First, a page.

Teen Shot Dead By Police Officer

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artisticsolution
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Re: Teen Shot Dead By Police Officer

Post by artisticsolution » Wed Sep 22, 2010 3:45 pm

tbieter wrote:You missed the point. I was commenting on the concept of personal responsibility, a concept that is foreign to teen-agers and teachers.

Carl died because of his lack of self-control and his stupidity. Only Carl, his parents and his elementary school teachers are blameworthy for his death.
Hi Tom

Let's not stop there... Dr. Spock, the law and Freud are also to blame for the stupidity of society. Dr. Spock because he championed a new era where it became frowned upon to give a little spank on the bottom to your children and Freud who brought a wave of amateur psychologists who live on a diet of dysfunctional suspicion, frustration with their lack of power, egotistically selfish and self centered, hero wanna-be's who think they know it all but lack the compassion and integrity to admit that perhaps someone knows better.

I don't know all the answers...but I do know before I had kids I would have fought you on this, Tom. I would have said it was the police officer's fault. But now, it's hard for me to lay blame...because the police officer is a product of our insane environment as well...just like Carl.

People just have a hard time knowing the difference between right and wrong...because as we have seen...even doing the seemingly "right" thing...like time outs, stricter laws in order to deter crime, psychological "help" has not fixed the mental problems of society...in fact I think we are worse for the wear. So I could not begin to argue with you here as you may have a point about self control and how leniency in punishment may undermine a happy and well adjusted life.

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Re: Teen Shot Dead By Police Officer

Post by chaz wyman » Wed Sep 22, 2010 3:53 pm

tbieter wrote:You missed the point. I was commenting on the concept of personal responsibility, a concept that is foreign to teen-agers and teachers.

Carl died because of his lack of self-control and his stupidity. Only Carl, his parents and his elementary school teachers are blameworthy for his death.
This is bullshit. Carl died because he was shot. The shooter has the first responsibility. He was killed by a policeman. A policeman that had other choices at his disposal.
Death by shooting is not the necessary outcome of breaking windows.
The concept of personal responsibility seems to be a foreign one to the policeman.

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John
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Re: Teen Shot Dead By Police Officer

Post by John » Wed Sep 22, 2010 4:41 pm

tbieter wrote:Only Carl, his parents and his elementary school teachers are blameworthy for his death.
Unless any of these people exist in a vacuum then to claim they influenced Carl's actions implies that someone must have influenced their actions, which influenced Carl's, and so on and so on.

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Re: Teen Shot Dead By Police Officer

Post by tbieter » Thu Sep 23, 2010 4:28 am

John wrote:
tbieter wrote: Note (last two paragraphs) that the writer apparently absolves the 17-year-old Carl of any personal responsibility for his fate. He had no duty to practice self-control. Only “we as a society failed Carl.”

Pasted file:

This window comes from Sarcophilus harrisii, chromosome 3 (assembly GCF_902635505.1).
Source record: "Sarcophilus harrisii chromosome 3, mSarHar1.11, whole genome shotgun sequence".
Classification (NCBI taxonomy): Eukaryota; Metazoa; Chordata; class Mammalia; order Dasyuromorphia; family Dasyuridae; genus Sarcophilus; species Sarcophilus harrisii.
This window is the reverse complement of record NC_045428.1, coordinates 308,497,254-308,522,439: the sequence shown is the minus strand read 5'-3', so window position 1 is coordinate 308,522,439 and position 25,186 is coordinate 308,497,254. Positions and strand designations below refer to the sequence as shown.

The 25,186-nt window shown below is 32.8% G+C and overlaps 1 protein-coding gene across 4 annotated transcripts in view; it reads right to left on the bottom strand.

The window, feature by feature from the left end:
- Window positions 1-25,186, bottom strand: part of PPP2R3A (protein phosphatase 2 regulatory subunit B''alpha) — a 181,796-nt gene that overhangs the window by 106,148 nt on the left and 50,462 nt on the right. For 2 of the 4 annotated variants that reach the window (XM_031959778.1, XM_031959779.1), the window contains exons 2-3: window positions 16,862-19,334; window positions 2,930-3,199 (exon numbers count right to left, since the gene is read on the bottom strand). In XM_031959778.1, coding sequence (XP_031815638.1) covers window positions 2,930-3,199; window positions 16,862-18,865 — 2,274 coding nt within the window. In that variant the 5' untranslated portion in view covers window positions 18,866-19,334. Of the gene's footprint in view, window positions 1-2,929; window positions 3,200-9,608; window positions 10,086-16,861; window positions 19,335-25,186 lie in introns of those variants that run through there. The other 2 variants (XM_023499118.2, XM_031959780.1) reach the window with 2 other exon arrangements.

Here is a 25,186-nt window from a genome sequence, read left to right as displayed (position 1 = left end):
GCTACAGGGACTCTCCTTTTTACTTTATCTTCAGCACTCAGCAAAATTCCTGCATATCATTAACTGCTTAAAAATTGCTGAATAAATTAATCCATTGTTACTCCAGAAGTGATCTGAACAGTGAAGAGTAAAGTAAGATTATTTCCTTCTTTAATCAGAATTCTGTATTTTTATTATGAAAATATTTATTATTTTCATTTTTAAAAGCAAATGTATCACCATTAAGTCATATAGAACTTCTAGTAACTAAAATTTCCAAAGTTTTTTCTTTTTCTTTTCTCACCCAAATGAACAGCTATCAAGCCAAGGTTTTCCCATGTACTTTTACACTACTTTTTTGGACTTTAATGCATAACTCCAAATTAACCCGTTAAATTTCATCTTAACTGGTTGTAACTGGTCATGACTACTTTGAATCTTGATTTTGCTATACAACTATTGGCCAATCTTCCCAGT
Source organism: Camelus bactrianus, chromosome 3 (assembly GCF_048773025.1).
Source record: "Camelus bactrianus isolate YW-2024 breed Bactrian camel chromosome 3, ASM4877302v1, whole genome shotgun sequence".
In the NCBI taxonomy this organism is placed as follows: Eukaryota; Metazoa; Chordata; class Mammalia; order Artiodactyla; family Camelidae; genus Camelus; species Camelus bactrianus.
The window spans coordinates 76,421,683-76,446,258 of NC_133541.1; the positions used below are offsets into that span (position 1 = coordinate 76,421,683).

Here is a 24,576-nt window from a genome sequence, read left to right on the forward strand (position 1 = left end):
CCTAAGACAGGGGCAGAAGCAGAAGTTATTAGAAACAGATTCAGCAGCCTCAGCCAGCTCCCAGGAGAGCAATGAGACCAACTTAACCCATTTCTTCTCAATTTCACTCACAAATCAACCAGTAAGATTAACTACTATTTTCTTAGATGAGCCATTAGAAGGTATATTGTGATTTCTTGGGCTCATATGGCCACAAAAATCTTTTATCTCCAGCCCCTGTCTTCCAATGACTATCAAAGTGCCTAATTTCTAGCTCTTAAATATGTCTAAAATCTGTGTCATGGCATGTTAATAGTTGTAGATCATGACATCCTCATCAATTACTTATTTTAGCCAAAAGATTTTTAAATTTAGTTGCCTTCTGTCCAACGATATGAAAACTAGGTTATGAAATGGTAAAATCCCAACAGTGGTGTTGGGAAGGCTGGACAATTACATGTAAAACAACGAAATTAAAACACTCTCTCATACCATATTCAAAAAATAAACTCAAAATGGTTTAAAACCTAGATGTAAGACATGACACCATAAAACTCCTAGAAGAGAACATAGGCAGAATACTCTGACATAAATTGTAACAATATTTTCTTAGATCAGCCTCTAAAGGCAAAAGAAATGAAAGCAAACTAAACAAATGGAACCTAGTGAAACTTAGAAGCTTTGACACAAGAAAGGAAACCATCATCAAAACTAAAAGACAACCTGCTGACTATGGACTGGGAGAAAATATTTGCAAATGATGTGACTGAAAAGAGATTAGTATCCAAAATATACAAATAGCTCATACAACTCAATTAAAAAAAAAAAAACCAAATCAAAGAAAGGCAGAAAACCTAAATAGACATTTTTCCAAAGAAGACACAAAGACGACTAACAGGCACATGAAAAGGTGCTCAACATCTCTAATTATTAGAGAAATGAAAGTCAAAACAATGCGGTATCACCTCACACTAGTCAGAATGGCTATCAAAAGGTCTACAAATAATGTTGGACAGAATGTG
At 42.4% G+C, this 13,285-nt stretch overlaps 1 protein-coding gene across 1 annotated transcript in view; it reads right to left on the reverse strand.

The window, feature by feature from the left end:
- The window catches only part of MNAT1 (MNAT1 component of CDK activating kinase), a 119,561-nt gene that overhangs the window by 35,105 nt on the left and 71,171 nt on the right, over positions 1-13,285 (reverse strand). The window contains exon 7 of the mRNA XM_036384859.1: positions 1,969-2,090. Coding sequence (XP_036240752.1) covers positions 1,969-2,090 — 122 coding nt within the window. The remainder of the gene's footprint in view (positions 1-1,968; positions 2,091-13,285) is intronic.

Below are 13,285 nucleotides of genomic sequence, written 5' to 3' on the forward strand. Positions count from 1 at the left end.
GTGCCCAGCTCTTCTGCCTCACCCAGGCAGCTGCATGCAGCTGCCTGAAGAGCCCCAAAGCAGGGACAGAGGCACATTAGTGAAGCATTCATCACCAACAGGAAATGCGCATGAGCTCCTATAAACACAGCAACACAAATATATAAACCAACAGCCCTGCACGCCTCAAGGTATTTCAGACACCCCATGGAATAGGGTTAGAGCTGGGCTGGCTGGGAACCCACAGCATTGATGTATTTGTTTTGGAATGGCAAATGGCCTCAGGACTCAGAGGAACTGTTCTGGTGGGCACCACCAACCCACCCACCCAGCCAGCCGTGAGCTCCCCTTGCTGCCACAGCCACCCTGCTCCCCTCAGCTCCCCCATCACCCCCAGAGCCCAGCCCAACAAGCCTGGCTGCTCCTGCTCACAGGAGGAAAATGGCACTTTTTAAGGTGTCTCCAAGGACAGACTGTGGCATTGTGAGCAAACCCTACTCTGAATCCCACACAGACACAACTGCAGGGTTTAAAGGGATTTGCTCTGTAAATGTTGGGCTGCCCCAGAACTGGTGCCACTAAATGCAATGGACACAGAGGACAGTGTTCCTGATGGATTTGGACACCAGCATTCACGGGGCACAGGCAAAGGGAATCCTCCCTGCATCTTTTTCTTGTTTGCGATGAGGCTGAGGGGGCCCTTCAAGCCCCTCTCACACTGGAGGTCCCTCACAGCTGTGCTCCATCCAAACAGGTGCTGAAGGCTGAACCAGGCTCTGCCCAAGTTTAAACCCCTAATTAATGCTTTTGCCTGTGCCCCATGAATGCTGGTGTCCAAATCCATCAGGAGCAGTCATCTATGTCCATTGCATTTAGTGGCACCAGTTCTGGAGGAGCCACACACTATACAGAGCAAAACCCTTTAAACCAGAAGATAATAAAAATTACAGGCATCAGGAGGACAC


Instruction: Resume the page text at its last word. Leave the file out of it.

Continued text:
So, if Carl was responsible does that mean that society had no failings in this matter? If society did have failings dies that imply joint responsibility or just societies?

Do you think that society, and by that I largely mean the formative environment Carl was raised in and lived in, had no bearing on his actions?


"Do you think that society, and by that I largely mean the formative environment Carl was raised in and lived in, had no bearing on his actions?"

No, I'm saying that his "formative environment" was deficient and that his deficient "formative environment" influenced his actions which were the proximate cause of his death. This incident basically was a long adult temper tantrum. http://medical-dictionary.thefreedictio ... er+tantrum

In the past, the home (Christian, Jewish, Humanist (Plato, Aristotle, Irving Babbitt) and the school (prior to the Progressive education thought of John Dewey) would likely have resulted in the child learning the virtue of temperance (self-control) and the vice of anger.

With the decline of the religious and humanist influences, these sources of the teachings are lost. But Dewey's thought still reigns supreme in the Minnesota public schools; it never was adopted in the Catholic schools, fortunately for me. Dewey explicitly rejected classical education.

Thus, I suspect that Joey Carl was a creature of impulse and a slave to his emotions.

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Re: Teen Shot Dead By Police Officer

Post by chaz wyman » Thu Sep 23, 2010 11:24 am

tbieter wrote:
John wrote:
tbieter wrote: Note (last two paragraphs) that the writer apparently absolves the 17-year-old Carl of any personal responsibility for his fate. He had no duty to practice self-control. Only “we as a society failed Carl.”


So, if Carl was responsible does that mean that society had no failings in this matter? If society did have failings dies that imply joint responsibility or just societies?

Do you think that society, and by that I largely mean the formative environment Carl was raised in and lived in, had no bearing on his actions?


"Do you think that society, and by that I largely mean the formative environment Carl was raised in and lived in, had no bearing on his actions?"

No, I'm saying that his "formative environment" was deficient and that his deficient "formative environment" influenced his actions which were the proximate cause of his death. This incident basically was a long adult temper tantrum. http://medical-dictionary.thefreedictio ... er+tantrum